Groupon has given up its pursuit of the trademark "Gnome", intended for its sales register tablet, after being chased off by the open-source GNOME project.
The upstart voucher flinger told The Register that it was no longer looking to trademark "Gnome" in the wake of outrage from folks at the Linux desktop software foundation of the same name.
The GNOME project started raising tens of thousands of dollars to fund official filings objecting to Groupon's Gnome trademark applications – and after outcry across the web in support of the foundation, Groupon today backed off.
Groupon had hoped to name a sales terminal tablet after the made-up magical creatures (gnomes, not Linux desktop users).
Back in May, the voucher biz announced: "Gnome will soon integrate with popular accounting software programs such as QuickBooks and Xero and offer a suite of customer relationship management tools, including the ability to customize marketing campaigns based on purchase history, share customer feedback via social media and respond to customer inquiries or comments."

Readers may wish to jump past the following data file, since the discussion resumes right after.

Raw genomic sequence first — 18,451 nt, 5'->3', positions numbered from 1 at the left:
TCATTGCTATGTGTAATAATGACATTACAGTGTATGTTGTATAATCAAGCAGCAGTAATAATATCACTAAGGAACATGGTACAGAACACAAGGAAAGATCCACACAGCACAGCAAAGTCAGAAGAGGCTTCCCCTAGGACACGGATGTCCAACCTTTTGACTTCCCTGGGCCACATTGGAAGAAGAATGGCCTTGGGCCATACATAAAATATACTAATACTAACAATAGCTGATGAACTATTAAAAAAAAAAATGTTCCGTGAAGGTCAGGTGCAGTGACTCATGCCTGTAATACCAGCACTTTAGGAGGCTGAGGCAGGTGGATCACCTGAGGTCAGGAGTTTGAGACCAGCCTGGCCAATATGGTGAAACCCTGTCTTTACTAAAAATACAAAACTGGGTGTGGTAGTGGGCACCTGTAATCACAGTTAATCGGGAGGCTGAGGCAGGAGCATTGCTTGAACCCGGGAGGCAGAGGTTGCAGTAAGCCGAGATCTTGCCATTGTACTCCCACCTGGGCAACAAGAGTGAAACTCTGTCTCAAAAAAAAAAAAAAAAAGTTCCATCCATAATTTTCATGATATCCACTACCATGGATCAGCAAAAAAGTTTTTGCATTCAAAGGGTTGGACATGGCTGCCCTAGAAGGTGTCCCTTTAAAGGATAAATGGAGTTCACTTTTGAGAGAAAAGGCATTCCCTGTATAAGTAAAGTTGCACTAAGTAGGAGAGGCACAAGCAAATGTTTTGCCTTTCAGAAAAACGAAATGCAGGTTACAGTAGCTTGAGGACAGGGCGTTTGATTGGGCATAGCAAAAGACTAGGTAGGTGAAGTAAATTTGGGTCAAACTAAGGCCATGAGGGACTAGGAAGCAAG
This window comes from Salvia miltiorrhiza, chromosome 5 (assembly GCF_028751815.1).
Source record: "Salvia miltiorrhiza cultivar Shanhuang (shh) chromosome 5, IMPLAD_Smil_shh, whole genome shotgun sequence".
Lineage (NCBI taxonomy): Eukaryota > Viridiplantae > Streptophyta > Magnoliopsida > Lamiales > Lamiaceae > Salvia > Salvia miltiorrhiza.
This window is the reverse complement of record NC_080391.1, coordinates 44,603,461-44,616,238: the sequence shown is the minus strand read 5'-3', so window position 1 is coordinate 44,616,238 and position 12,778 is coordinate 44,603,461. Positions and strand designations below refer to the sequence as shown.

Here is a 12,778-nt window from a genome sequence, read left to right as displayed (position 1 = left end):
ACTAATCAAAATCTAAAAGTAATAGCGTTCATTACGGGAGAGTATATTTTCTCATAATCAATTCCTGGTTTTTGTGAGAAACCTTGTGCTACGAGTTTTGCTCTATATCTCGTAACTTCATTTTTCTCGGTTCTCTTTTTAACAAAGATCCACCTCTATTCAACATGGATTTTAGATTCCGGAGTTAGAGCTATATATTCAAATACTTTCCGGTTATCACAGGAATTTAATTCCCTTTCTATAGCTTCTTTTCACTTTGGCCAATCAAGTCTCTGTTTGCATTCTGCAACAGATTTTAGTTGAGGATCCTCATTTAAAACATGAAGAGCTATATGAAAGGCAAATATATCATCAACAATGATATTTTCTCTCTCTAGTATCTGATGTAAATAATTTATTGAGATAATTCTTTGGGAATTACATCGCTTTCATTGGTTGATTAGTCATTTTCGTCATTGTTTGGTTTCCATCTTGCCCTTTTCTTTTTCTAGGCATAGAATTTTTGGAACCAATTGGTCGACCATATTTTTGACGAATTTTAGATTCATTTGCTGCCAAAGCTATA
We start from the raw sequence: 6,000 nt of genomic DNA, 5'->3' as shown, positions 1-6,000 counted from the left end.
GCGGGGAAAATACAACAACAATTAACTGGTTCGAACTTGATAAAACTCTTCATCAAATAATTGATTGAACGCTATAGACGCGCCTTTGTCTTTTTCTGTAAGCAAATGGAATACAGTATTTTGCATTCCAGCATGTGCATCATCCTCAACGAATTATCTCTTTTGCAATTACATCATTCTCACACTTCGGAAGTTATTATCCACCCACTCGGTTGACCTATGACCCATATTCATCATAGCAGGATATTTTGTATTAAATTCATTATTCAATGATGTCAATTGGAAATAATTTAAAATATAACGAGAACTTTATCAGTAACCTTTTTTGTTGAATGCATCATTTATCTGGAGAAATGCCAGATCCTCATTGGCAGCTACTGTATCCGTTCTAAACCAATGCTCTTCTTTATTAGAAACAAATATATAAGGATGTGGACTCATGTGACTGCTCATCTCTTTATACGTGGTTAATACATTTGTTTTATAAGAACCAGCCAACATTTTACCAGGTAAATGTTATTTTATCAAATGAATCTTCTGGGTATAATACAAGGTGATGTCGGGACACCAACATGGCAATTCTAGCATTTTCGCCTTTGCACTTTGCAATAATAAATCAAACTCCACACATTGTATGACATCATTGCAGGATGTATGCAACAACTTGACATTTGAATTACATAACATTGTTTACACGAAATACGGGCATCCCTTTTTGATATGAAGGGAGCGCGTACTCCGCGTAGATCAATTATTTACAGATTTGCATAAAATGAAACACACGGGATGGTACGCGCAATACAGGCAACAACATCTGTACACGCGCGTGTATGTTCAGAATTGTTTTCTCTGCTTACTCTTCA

Now, however, the company's going to come up with another name.
"After additional conversations with the open-source community and the Gnome Foundation, we have decided to abandon our pending trademark applications for Gnome," the firm told The Register in a statement.
"We will choose a new name for our product going forward."
While the GNOME Foundation is a non-profit open-source project, its desktop software environment has some rather heavyweight backers: IBM, Google, Intel, Canonical and the Linux Foundation.
It may well be that Groupon decided, in this case, to pick its battles and step away from a court standoff with a well-connected foe. ®